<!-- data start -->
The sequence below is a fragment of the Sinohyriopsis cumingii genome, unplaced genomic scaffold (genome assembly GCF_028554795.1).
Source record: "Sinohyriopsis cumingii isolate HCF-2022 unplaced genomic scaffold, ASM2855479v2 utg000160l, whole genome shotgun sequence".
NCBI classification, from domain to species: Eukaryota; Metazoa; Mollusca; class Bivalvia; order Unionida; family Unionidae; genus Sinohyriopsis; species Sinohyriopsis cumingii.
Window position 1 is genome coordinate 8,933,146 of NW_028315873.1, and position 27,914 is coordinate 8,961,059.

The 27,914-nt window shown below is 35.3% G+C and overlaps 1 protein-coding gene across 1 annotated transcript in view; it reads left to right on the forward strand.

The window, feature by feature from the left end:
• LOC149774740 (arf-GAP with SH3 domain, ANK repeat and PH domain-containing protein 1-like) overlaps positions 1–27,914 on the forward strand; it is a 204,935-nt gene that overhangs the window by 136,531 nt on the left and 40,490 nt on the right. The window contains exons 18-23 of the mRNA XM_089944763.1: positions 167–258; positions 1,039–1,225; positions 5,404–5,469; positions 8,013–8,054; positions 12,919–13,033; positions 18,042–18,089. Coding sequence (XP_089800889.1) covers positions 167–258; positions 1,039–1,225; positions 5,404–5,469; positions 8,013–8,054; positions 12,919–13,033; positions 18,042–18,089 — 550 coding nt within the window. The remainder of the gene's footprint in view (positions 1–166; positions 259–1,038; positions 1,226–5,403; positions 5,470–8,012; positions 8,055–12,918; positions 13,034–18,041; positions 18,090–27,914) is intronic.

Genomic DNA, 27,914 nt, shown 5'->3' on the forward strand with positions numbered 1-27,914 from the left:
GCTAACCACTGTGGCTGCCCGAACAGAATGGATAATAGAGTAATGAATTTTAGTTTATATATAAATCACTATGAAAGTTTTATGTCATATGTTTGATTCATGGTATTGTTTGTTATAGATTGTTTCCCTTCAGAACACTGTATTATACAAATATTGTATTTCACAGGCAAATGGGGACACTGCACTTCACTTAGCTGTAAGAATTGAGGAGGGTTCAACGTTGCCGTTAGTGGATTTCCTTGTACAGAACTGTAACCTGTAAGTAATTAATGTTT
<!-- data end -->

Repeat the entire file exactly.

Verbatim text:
The sequence below is a fragment of the Sinohyriopsis cumingii genome, unplaced genomic scaffold (genome assembly GCF_028554795.1).
Source record: "Sinohyriopsis cumingii isolate HCF-2022 unplaced genomic scaffold, ASM2855479v2 utg000160l, whole genome shotgun sequence".
NCBI classification, from domain to species: Eukaryota; Metazoa; Mollusca; class Bivalvia; order Unionida; family Unionidae; genus Sinohyriopsis; species Sinohyriopsis cumingii.
Window position 1 is genome coordinate 8,933,146 of NW_028315873.1, and position 27,914 is coordinate 8,961,059.

The 27,914-nt window shown below is 35.3% G+C and overlaps 1 protein-coding gene across 1 annotated transcript in view; it reads left to right on the forward strand.

The window, feature by feature from the left end:
• LOC149774740 (arf-GAP with SH3 domain, ANK repeat and PH domain-containing protein 1-like) overlaps positions 1–27,914 on the forward strand; it is a 204,935-nt gene that overhangs the window by 136,531 nt on the left and 40,490 nt on the right. The window contains exons 18-23 of the mRNA XM_089944763.1: positions 167–258; positions 1,039–1,225; positions 5,404–5,469; positions 8,013–8,054; positions 12,919–13,033; positions 18,042–18,089. Coding sequence (XP_089800889.1) covers positions 167–258; positions 1,039–1,225; positions 5,404–5,469; positions 8,013–8,054; positions 12,919–13,033; positions 18,042–18,089 — 550 coding nt within the window. The remainder of the gene's footprint in view (positions 1–166; positions 259–1,038; positions 1,226–5,403; positions 5,470–8,012; positions 8,055–12,918; positions 13,034–18,041; positions 18,090–27,914) is intronic.

Genomic DNA, 27,914 nt, shown 5'->3' on the forward strand with positions numbered 1-27,914 from the left:
GCTAACCACTGTGGCTGCCCGAACAGAATGGATAATAGAGTAATGAATTTTAGTTTATATATAAATCACTATGAAAGTTTTATGTCATATGTTTGATTCATGGTATTGTTTGTTATAGATTGTTTCCCTTCAGAACACTGTATTATACAAATATTGTATTTCACAGGCAAATGGGGACACTGCACTTCACTTAGCTGTAAGAATTGAGGAGGGTTCAACGTTGCCGTTAGTGGATTTCCTTGTACAGAACTGTAACCTGTAAGTAATTAATGTTT